Conflicts over conversion often involve divergent logics about religious publicity and persuasion. Shortly after the turn of the millennium, Sri Lankan Buddhists began expressing renewed hostility toward Christians, who are seen as “unethically” converting Sri Lankans away from their native religions. They see the material accoutrements of Christian grace as estranging Buddhists from righteous, karmic inheritances. Distinctive economies of religious persuasion are perceived to engender differences in the essential character of persons. Buddhist nationalists tend to take evangelical Christian economic and religio-moral inclinations (prosperity gospels, charitability, and expansionism) as malignant attributes of Christian personhood (greed, zeal, misguided forgiveness, fraudulent economic manipulation). Anti-conversion discourses paint conversion to Christianity as an insidious socialization process that threatens Buddhism and generates fraudulence and anti-nationalism. These anxieties over religious difference crystallized in allegations that a Sinhala convert to Christianity—a businessman and philanthropist—was culpable for the death of a prominent Buddhist monk. The iconic conversion of the alleged culprit, seen alongside prior conversion trends, makes evident a periodized history of “pragmatic” conversions (a) from Buddhism to Christianity (colonial era), (b) from Christianity back to Buddhism (decolonization), and (c) from Buddhism to charismatic Christianity (during “nationalization” of the economy amid global neoliberalization). Religio-economic affinities are split along partisan lines in Sri Lanka, thereby intensifying the conflictual interplay between evangelical conviction and nativist skepticism.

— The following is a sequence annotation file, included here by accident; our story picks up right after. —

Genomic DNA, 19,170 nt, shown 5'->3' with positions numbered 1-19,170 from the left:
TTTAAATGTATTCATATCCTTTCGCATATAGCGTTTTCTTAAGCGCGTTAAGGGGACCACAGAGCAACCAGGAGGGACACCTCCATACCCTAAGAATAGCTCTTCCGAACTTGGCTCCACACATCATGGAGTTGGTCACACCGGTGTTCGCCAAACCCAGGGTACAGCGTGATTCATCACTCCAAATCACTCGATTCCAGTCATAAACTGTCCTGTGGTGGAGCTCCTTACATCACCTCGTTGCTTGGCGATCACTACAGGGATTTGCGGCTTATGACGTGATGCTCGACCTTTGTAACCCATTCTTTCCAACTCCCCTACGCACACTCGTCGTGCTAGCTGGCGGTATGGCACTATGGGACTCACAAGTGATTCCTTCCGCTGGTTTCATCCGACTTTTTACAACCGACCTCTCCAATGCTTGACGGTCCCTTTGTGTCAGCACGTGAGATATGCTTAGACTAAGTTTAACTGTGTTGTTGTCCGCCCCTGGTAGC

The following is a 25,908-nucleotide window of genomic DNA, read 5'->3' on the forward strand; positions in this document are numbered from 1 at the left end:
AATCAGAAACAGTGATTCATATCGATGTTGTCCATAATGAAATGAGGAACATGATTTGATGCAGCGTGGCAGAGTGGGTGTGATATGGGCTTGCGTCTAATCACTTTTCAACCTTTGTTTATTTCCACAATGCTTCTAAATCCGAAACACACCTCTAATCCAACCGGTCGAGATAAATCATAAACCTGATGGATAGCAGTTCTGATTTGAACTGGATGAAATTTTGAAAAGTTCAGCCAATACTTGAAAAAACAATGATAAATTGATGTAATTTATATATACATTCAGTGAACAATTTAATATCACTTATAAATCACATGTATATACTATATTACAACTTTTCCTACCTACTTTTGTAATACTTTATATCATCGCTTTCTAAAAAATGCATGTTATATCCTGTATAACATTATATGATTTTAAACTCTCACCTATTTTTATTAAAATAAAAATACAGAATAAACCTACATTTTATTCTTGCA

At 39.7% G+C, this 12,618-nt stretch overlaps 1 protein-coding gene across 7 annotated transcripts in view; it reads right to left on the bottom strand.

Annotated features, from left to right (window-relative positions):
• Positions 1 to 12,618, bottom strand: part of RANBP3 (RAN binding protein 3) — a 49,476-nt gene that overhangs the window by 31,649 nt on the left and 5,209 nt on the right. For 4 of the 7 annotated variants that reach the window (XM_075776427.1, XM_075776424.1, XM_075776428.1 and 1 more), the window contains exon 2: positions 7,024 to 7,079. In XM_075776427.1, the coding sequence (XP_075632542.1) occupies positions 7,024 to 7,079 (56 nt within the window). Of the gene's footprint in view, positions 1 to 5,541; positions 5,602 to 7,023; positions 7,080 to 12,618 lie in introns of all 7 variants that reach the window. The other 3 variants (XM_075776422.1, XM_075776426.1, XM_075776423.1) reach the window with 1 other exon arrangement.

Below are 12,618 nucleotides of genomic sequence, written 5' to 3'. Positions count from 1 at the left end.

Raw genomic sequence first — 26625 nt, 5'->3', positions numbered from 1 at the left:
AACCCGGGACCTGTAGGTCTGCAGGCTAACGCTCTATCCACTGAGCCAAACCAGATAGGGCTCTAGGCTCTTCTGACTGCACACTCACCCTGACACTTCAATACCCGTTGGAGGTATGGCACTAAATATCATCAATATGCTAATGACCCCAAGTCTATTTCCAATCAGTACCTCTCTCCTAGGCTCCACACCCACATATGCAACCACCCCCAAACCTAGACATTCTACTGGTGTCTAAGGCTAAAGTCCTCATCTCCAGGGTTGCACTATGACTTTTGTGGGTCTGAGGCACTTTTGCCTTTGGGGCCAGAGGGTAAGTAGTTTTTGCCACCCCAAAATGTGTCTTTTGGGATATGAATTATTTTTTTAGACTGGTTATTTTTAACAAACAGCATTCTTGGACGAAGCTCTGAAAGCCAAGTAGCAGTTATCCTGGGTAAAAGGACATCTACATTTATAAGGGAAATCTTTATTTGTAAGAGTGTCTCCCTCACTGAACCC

Abstract: In this paper we suggest that it is important for the anthropology of Christianity and the anthropology of religion more generally to develop a comparative phenomenology of spiritual experience. Our method is to distinguish between a named phenomenon without fixed mental or bodily events (phenomena that have specific local terms but are recognized by individuals by a broad and almost indiscriminate range of physical events); bodily affordances (events of the body that happen in social settings but are only identified as religious in those social settings when they afford, or make available, an interpretation that makes sense in that setting); and striking anomalous events. We demonstrate that local cultural practices shift the pattern of spiritual experiences, even those such as sleep paralysis and out-of-body experiences that might be imagined in some ways as culture free, but that the more the spiritual experience is constrained by a specific physiology, the more the frequency of the event will be constrained by an individual’s vulnerability to those experiences. We will call this the “cultural kindling” of spiritual experience.
Silcott, William & Jens Kreinath. 2013. Transformations of a ‘religious’ nation in a global world: Politics, Protestantism and ethnic identity in South Korea. Culture and Religion: An Interdisciplinary Journal 14(2):223-240.
Abstract: In an increasingly globalised world, matters of national identity are no longer confined solely to domestic politics. This paper proposes that Christianity in South Korea is engaged in a mutually reinforcing relationship with the construction of Korean national identity, particularly concerning historical dynamics of both Westernisation and the formation of nationalism. In positioning the role of religion in the creation of a national image, the conflicts and contestations between religious groups will become politically effective. As actors in the political and religious field attempt to reflexively create an image of Korea that transcends national borders and anticipates to overcome domestic and ethnic divides, religion becomes more than an article of faith through its entanglement with national politics. By recognising the impact of Westernisation and its historical implications for this process, it becomes possible to approach the formation of Korean identity from a new angle by accounting for the efficacy of the self-reflexive image.